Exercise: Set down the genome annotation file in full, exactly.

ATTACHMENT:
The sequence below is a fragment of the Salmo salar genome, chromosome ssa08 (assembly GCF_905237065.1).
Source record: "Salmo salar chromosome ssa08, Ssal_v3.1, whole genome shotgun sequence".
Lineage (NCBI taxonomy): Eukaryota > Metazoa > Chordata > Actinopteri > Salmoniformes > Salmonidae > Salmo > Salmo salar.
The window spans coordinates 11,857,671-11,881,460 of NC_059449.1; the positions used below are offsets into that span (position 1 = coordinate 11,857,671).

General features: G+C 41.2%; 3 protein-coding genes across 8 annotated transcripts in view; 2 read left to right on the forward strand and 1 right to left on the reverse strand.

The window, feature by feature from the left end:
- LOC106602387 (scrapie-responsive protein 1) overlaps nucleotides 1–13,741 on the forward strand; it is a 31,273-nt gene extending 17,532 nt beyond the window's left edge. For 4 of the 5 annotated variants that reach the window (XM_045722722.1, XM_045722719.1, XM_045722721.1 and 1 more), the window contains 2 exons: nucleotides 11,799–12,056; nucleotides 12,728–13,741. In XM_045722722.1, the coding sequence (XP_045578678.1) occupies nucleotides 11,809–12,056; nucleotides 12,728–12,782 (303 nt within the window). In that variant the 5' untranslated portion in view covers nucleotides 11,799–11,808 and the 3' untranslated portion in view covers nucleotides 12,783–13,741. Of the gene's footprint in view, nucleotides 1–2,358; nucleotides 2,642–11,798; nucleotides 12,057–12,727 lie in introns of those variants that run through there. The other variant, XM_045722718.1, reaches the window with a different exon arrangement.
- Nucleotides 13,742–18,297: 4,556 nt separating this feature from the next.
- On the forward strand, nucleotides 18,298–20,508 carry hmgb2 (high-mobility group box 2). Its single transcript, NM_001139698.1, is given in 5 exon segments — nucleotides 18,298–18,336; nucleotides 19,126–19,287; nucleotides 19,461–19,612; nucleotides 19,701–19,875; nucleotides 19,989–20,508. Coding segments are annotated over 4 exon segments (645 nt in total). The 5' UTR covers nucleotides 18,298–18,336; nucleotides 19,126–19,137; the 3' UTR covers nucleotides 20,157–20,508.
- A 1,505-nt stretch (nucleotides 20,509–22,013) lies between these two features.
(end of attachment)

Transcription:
The sequence below is a fragment of the Salmo salar genome, chromosome ssa08 (assembly GCF_905237065.1).
Source record: "Salmo salar chromosome ssa08, Ssal_v3.1, whole genome shotgun sequence".
Lineage (NCBI taxonomy): Eukaryota > Metazoa > Chordata > Actinopteri > Salmoniformes > Salmonidae > Salmo > Salmo salar.
The window spans coordinates 11,857,671-11,881,460 of NC_059449.1; the positions used below are offsets into that span (position 1 = coordinate 11,857,671).

General features: G+C 41.2%; 3 protein-coding genes across 8 annotated transcripts in view; 2 read left to right on the forward strand and 1 right to left on the reverse strand.

The window, feature by feature from the left end:
- LOC106602387 (scrapie-responsive protein 1) overlaps nucleotides 1–13,741 on the forward strand; it is a 31,273-nt gene extending 17,532 nt beyond the window's left edge. For 4 of the 5 annotated variants that reach the window (XM_045722722.1, XM_045722719.1, XM_045722721.1 and 1 more), the window contains 2 exons: nucleotides 11,799–12,056; nucleotides 12,728–13,741. In XM_045722722.1, the coding sequence (XP_045578678.1) occupies nucleotides 11,809–12,056; nucleotides 12,728–12,782 (303 nt within the window). In that variant the 5' untranslated portion in view covers nucleotides 11,799–11,808 and the 3' untranslated portion in view covers nucleotides 12,783–13,741. Of the gene's footprint in view, nucleotides 1–2,358; nucleotides 2,642–11,798; nucleotides 12,057–12,727 lie in introns of those variants that run through there. The other variant, XM_045722718.1, reaches the window with a different exon arrangement.
- Nucleotides 13,742–18,297: 4,556 nt separating this feature from the next.
- On the forward strand, nucleotides 18,298–20,508 carry hmgb2 (high-mobility group box 2). Its single transcript, NM_001139698.1, is given in 5 exon segments — nucleotides 18,298–18,336; nucleotides 19,126–19,287; nucleotides 19,461–19,612; nucleotides 19,701–19,875; nucleotides 19,989–20,508. Coding segments are annotated over 4 exon segments (645 nt in total). The 5' UTR covers nucleotides 18,298–18,336; nucleotides 19,126–19,137; the 3' UTR covers nucleotides 20,157–20,508.
- A 1,505-nt stretch (nucleotides 20,509–22,013) lies between these two features.